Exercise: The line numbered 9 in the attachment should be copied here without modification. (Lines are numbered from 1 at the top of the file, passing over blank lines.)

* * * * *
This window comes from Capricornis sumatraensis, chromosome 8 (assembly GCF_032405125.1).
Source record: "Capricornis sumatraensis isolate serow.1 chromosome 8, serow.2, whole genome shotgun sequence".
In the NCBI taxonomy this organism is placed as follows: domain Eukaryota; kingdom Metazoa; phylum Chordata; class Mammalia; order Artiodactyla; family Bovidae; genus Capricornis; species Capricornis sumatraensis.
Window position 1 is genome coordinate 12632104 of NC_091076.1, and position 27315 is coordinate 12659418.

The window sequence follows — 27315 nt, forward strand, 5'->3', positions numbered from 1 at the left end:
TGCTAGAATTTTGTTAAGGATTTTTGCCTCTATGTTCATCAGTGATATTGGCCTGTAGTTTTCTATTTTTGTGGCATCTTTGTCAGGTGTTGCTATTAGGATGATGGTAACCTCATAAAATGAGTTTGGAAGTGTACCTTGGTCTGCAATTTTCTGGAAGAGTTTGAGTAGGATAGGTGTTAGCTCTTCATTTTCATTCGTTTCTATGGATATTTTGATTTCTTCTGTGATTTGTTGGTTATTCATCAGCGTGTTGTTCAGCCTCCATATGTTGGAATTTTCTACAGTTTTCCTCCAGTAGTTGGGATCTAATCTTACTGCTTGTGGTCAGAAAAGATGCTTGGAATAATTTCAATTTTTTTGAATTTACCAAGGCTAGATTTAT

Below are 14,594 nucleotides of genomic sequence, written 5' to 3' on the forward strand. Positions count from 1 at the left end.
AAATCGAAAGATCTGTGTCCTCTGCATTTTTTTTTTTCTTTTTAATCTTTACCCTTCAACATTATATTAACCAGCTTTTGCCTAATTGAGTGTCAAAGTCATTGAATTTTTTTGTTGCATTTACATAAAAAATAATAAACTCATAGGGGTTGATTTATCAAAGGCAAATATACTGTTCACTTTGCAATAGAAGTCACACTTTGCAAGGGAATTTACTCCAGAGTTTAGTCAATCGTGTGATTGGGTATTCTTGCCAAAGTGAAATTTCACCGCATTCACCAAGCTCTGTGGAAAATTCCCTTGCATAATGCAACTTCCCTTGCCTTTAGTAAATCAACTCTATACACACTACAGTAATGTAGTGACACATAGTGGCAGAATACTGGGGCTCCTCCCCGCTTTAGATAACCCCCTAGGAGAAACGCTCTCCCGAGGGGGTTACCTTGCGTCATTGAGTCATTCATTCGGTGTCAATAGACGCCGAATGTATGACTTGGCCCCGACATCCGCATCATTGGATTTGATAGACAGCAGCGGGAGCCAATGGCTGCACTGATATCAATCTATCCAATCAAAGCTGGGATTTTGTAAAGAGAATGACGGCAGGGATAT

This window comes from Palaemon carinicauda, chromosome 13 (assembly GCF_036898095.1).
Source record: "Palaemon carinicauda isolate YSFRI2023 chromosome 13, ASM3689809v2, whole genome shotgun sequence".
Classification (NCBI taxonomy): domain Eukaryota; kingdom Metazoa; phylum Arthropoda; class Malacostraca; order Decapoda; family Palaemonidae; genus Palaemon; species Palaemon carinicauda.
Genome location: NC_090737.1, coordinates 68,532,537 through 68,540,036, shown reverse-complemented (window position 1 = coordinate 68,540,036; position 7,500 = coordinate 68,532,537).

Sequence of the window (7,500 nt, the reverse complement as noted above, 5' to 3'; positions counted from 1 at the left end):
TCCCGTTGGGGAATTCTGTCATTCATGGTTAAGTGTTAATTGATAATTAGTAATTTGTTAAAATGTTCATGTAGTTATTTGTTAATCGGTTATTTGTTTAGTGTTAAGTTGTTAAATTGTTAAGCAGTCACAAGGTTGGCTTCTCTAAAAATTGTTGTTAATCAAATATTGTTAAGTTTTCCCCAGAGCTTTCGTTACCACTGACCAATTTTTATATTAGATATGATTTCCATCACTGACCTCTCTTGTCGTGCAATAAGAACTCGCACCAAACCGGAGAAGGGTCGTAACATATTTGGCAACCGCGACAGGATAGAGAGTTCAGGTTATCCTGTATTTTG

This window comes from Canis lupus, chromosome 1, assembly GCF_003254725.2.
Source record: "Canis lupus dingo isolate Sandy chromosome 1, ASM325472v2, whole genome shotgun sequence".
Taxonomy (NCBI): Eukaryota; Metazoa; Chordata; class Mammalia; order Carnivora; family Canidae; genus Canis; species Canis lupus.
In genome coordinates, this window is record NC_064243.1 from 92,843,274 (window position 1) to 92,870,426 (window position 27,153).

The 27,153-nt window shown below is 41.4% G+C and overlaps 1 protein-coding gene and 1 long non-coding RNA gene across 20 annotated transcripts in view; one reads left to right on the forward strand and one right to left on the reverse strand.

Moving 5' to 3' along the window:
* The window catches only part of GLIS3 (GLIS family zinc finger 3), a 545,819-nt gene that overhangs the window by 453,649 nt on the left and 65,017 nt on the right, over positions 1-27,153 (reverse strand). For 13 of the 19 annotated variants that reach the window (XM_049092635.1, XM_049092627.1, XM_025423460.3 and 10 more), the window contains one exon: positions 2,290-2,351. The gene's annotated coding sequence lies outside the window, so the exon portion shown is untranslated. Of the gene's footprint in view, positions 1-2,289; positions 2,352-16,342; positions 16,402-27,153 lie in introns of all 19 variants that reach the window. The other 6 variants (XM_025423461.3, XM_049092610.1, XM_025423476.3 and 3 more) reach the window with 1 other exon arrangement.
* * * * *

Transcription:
This window comes from Palaemon carinicauda, chromosome 13 (assembly GCF_036898095.1).